Policy Note 2009/2 | March 2009

What Role for Central Banks in View of the Current Crisis?

Central banks have an aversion to bailing out speculators when asset bubbles burst, but ultimately, as custodians of the financial system, they have to do exactly that. Their actions are justified by the goal of protecting the economy from the bursting of bubbles; while their intention may be different, the result is the same: speculators, careless investors, and banks are bailed out.

The authors of this new Policy Note say that a far better approach is for central banks to widen their scope and target the net wealth of the personal sector. Using interest rates in both the upswing and the downswing of a (business) cycle would avoid moral hazard. A net wealth target would not impede the free functioning of the financial system, as it deals with the economic consequences of the rise and fall of asset prices rather than with asset prices (equities or houses) per se. It would also help to control liquidity and avoid future crises. The current crisis has its roots in the excessive liquidity that, beginning in the mid 1990s, financed a series of asset bubbles. This liquidity was the outcome of “bad” financial engineering that spilled over to other banks and to the personal sector through securitization, in conjunction with overly accommodating monetary policy. Hence, targeting net wealth would also help control liquidity, the authors say, without interfering with the financial engineering of banks.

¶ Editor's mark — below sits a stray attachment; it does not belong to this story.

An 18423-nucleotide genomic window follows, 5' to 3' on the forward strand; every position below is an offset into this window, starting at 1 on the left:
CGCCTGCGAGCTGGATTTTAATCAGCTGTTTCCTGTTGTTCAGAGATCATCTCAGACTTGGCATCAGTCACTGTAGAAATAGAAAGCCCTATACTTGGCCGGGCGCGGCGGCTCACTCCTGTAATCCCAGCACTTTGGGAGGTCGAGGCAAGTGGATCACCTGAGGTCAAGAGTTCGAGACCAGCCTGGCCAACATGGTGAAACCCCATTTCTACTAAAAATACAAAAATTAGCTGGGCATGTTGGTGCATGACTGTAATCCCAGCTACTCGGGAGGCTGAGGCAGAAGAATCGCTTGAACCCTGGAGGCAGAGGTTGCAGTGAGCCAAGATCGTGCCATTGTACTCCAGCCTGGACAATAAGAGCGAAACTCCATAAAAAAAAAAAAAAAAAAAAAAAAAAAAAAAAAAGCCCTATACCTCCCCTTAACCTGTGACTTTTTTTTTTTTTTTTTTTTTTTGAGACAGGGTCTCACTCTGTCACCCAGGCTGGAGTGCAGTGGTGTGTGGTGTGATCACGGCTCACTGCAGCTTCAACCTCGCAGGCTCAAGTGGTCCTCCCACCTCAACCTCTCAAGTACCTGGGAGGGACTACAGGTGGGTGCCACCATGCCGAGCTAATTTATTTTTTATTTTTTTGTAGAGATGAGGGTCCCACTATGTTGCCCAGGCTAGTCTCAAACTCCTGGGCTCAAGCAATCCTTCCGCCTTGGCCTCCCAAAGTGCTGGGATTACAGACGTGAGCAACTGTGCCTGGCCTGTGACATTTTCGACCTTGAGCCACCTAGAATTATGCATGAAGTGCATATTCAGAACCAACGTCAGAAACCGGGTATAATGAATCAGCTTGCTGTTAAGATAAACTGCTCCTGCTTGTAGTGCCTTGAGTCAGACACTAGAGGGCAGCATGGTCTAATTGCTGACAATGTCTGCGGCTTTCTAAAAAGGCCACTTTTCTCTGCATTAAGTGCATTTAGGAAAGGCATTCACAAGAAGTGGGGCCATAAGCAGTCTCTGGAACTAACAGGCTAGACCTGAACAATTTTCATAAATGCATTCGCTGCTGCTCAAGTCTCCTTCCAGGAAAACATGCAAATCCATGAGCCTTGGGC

Associated Program:
Philip Arestis Elias Karakitsos

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